From Chicken Soup for the Horse Lover's Soul II

A Friend Like No Other

Destiny is not a matter of chance; it is a matter of choice. It is not a thing to be waited for; it is a thing to be achieved.

William Jennings Bryan

Tigress came into my life just when I needed her most. That was in 1967 when I was a shy, intense fourteen-year-old, the only late-blooming ugly duckling among the five girls in my family. My sisters, two older and two younger, were all pretty and popular, with friends in the right circles and boyfriends to spare. I, the tallest and most freckled, had crooked teeth, thick glasses and red hair. My friends were the out crowd, a fact I tried to hide from my mother, herself a lifelong beauty. My family assuredme that I, too,was attractive but a simple glance in the mirror proved otherwise.

Things would look up for me at sixteen. That’s when the braces came off, the contact lenses went in and my long, straight hair proved perfect for the times. By then though, it was almost amoot point. Something else had already ridden to my rescue, two years earlier. Or should I say, galloped.

It was Tigress,my first horse.With Tigress in my life it didn’t matter if I never went out on a date, never had a boyfriend, never got married, all distinct possibilities in my adolescent head; I had her to love and care for instead. It seemed an acceptable trade-off.

She was an unregistered Thoroughbred filly, a star-faced bay, to my young eyes ravishingly beautiful. My mother pulled together the $350 it took to buy her—a considerable sum for a green-broke, three-year-old back then. We brought her home to our ten acres in Northern California, where we’d settled after my father had retired from the Air Force.

In the beginning, I remember just standing and gazing at her as she grazed, thinking howincredible itwas she belonged to me. She seemed so big, although in fact, at 15.3-hands, she was smallish for a Thoroughbred. But she felt big to ride. She was full of energy, with springing gaits and a natural forwardness. Fortunately, she was also willing to submit to my authority, tenuous as it was at the time. I’d had a few riding lessons before acquiring her, but Iwasmostly a self-taught equestrian. I’d read all the books—Margaret Cabell Self, George Morris, RonnieMutch. I knew a fair bit in theory, but little in practice. Tigress was so forgiving though, that it didn’t matter. She put up with me while I figured things out.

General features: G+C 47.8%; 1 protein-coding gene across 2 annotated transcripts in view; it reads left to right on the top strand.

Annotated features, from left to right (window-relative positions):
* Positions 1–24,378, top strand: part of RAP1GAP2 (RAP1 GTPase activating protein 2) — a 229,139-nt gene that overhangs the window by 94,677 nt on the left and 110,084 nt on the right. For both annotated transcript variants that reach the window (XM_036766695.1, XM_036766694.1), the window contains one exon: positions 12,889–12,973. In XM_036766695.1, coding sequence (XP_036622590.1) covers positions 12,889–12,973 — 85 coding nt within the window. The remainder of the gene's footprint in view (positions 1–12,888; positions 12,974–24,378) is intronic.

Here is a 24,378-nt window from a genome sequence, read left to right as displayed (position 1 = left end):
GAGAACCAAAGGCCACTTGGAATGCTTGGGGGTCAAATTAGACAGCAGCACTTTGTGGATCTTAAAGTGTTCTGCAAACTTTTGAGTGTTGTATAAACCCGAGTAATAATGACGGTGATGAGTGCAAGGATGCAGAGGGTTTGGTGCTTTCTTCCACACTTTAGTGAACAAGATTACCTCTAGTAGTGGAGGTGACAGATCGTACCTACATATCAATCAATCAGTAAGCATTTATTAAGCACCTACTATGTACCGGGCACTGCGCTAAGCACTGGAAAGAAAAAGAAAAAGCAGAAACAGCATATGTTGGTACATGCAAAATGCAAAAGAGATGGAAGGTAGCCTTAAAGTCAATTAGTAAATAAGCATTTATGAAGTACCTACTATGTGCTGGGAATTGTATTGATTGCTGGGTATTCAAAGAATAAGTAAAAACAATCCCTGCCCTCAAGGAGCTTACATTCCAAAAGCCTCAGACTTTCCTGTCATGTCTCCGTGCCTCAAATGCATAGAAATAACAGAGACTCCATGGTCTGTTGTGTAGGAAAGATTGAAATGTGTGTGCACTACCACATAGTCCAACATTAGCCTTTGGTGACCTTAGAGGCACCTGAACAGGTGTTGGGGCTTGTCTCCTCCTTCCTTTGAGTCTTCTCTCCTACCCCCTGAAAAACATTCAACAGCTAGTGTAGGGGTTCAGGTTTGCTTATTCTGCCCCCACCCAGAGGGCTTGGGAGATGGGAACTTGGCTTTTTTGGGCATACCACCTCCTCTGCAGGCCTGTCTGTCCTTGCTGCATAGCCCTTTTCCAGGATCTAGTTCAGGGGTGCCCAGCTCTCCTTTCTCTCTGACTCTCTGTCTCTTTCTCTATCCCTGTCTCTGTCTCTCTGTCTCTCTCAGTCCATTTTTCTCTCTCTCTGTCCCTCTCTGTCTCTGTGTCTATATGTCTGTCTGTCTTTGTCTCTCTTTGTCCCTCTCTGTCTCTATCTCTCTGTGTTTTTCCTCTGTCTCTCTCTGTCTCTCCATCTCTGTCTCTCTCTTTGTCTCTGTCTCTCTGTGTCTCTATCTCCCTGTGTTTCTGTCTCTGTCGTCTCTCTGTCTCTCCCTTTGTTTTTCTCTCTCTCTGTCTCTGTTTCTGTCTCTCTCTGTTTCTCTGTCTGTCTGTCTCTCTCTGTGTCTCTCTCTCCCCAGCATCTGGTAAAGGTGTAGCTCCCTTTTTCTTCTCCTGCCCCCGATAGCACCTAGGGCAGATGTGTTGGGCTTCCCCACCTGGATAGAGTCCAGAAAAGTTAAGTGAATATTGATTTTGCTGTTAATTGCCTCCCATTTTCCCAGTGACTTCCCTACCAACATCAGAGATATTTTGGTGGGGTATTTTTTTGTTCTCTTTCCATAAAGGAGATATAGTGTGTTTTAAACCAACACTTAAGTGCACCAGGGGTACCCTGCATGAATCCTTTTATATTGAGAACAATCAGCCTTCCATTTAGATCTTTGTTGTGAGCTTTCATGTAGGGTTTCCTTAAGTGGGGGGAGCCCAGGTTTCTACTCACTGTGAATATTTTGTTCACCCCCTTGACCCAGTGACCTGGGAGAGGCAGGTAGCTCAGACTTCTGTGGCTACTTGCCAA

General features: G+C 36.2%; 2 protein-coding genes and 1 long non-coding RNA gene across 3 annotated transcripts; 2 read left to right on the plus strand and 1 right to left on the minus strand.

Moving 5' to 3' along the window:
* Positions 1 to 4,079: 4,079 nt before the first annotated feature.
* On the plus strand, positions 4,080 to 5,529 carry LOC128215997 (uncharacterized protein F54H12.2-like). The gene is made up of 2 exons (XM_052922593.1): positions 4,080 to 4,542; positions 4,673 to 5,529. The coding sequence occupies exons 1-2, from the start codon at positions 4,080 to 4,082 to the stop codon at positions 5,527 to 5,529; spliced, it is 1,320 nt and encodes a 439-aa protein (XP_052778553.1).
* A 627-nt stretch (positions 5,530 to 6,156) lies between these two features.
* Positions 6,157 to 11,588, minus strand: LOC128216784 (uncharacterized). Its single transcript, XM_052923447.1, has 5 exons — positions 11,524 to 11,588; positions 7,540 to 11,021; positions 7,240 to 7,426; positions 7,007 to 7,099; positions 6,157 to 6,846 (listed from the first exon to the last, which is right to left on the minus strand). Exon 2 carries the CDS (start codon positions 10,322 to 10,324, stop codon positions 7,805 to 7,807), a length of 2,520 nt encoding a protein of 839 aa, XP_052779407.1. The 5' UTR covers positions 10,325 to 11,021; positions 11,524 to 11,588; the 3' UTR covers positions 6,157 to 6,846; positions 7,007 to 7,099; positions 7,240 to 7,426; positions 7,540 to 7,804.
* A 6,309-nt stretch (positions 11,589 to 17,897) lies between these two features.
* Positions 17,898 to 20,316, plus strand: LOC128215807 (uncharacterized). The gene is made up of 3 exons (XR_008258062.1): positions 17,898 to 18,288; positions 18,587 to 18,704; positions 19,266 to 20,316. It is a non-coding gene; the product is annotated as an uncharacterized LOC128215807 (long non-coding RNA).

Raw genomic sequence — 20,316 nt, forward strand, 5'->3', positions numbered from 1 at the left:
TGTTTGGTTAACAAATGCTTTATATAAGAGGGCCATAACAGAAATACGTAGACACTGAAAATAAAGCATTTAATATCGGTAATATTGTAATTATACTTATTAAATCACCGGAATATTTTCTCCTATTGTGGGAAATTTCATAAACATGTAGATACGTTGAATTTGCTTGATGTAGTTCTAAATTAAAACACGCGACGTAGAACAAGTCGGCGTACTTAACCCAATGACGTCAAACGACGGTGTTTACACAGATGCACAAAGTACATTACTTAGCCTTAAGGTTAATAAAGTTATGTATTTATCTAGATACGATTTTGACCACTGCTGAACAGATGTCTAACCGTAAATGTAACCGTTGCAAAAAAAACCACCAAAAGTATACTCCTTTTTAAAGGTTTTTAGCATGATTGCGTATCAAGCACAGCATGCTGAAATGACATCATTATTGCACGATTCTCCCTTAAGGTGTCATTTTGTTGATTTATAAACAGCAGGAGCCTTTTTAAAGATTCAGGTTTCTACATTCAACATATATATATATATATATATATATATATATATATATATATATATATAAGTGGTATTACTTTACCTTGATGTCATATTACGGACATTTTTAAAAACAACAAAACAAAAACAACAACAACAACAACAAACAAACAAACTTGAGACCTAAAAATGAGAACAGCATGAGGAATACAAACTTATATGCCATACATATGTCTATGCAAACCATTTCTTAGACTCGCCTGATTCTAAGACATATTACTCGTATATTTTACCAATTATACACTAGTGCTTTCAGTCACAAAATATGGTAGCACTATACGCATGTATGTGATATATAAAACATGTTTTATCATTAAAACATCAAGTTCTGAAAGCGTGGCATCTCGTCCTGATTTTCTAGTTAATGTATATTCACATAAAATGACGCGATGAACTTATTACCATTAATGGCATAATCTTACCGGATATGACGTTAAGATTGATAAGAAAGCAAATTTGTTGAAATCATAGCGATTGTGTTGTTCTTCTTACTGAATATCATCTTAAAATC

Not that she was bomb-proof. Tigress, despite her name, was a timid soul. Shewas prone to shying, but of a benign sort. When something startled her—a rock outcropping she hadn’t noticed before, or a torn piece of grain bag on the ground—she didn’t rear, whirl or bolt. She usually didn’t even suck sideways, in that classic maneuver that can unseat the unwary. Her trademark response was the four-legged splay. She’d simply sink down, her feet sliding beyond her four corners and stare at the offending object, neck rigid, then she’d snort.

At speed of course, it was different. One time, when my sisters and I were galloping through a thick stand of live oak, my stirrup iron caught a trailing vine, dragging it after us. Naturally, to Tigress this was the proverbial saber-toothed tiger, snaring her at last. She shot forward and sideways at the same time, unseating me. Then she galloped wildly in circles, neighing her alarm. Finally, she braced to a stop a few feet from where I was still sitting in the wild oat grass, laughing. Her expression seemed to say, “Are we all right?”

She always turned tome for reassurance and she taughtme the meaning of the term “honest horse.” I remember being puzzled when I first heard it: An honest horse? Weren’t all horses honest and if not, how did they lie? I didn’t yet know that there are horses that withhold their best or try to cheat you, or indicate one thing when they mean another. Not my Tigress. She never said “no” to me out of defiance, orneriness or guile. She sometimes said, “I can’t,” out of fear or confusion. But she never said “I won’t,” or “You can’t make me.”